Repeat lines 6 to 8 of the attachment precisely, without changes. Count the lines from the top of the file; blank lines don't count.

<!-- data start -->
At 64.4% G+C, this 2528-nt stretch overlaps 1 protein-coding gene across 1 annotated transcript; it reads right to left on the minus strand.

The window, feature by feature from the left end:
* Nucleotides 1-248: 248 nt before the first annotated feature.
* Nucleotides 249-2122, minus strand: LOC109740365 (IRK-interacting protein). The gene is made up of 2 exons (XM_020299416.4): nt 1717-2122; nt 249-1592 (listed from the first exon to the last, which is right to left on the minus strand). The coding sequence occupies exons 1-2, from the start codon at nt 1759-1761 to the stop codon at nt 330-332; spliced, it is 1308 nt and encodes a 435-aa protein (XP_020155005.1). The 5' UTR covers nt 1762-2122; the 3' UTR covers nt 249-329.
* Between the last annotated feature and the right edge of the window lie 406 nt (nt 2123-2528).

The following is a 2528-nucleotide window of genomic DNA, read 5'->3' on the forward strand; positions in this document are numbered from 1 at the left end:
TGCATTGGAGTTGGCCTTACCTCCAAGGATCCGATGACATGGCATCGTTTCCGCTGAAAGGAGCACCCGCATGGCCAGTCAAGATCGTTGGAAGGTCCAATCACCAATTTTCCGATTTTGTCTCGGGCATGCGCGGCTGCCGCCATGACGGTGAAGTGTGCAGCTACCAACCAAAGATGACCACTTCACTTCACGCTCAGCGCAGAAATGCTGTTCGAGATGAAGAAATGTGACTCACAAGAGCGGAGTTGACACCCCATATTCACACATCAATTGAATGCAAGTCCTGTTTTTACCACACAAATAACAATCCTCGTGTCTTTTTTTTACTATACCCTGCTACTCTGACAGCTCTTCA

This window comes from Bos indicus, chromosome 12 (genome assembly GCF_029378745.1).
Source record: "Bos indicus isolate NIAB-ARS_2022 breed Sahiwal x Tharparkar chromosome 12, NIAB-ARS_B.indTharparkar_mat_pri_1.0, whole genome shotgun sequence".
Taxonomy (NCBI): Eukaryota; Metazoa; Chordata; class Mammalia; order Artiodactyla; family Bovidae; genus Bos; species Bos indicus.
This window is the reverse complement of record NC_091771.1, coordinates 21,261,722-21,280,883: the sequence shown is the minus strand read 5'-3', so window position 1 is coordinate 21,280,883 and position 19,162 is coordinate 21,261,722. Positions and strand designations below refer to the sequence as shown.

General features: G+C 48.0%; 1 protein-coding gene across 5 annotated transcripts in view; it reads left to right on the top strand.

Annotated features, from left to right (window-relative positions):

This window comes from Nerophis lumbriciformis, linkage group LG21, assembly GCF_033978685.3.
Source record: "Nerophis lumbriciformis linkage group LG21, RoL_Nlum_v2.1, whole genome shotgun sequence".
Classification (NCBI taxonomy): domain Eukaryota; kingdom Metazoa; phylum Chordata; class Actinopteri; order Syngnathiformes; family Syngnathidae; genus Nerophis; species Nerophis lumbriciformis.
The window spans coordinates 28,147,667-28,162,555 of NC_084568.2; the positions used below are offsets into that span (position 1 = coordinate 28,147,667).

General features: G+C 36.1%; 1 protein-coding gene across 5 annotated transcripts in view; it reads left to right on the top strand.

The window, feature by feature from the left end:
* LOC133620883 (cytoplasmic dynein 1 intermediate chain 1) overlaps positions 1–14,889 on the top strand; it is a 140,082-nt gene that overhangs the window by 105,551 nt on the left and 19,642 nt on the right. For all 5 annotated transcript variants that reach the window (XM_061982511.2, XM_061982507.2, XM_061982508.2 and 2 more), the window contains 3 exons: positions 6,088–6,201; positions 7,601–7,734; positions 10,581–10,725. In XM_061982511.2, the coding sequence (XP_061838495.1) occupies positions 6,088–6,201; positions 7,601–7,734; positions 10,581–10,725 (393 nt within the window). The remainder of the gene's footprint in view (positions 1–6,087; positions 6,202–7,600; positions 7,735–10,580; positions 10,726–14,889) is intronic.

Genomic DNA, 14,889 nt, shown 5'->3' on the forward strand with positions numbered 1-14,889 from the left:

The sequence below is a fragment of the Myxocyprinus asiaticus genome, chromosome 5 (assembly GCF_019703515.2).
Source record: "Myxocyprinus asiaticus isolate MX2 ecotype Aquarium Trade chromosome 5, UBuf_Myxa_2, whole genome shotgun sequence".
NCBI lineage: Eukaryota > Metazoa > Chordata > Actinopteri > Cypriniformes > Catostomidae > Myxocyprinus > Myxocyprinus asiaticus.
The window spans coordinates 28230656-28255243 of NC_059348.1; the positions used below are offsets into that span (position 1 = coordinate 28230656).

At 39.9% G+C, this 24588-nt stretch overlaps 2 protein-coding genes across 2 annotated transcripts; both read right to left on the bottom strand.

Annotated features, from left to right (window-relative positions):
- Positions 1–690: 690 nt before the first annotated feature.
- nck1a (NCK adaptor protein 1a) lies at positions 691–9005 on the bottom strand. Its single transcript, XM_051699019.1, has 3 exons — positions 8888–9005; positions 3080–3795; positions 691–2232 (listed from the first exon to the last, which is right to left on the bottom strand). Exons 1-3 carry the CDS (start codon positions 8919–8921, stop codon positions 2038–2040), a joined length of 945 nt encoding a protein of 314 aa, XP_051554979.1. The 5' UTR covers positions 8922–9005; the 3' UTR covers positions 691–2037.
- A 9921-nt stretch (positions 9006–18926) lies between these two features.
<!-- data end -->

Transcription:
The following is a 2528-nucleotide window of genomic DNA, read 5'->3' on the forward strand; positions in this document are numbered from 1 at the left end:
TGCATTGGAGTTGGCCTTACCTCCAAGGATCCGATGACATGGCATCGTTTCCGCTGAAAGGAGCACCCGCATGGCCAGTCAAGATCGTTGGAAGGTCCAATCACCAATTTTCCGATTTTGTCTCGGGCATGCGCGGCTGCCGCCATGACGGTGAAGTGTGCAGCTACCAACCAAAGATGACCACTTCACTTCACGCTCAGCGCAGAAATGCTGTTCGAGATGAAGAAATGTGACTCACAAGAGCGGAGTTGACACCCCATATTCACACATCAATTGAATGCAAGTCCTGTTTTTACCACACAAATAACAATCCTCGTGTCTTTTTTTTACTATACCCTGCTACTCTGACAGCTCTTCA

This window comes from Bos indicus, chromosome 12 (genome assembly GCF_029378745.1).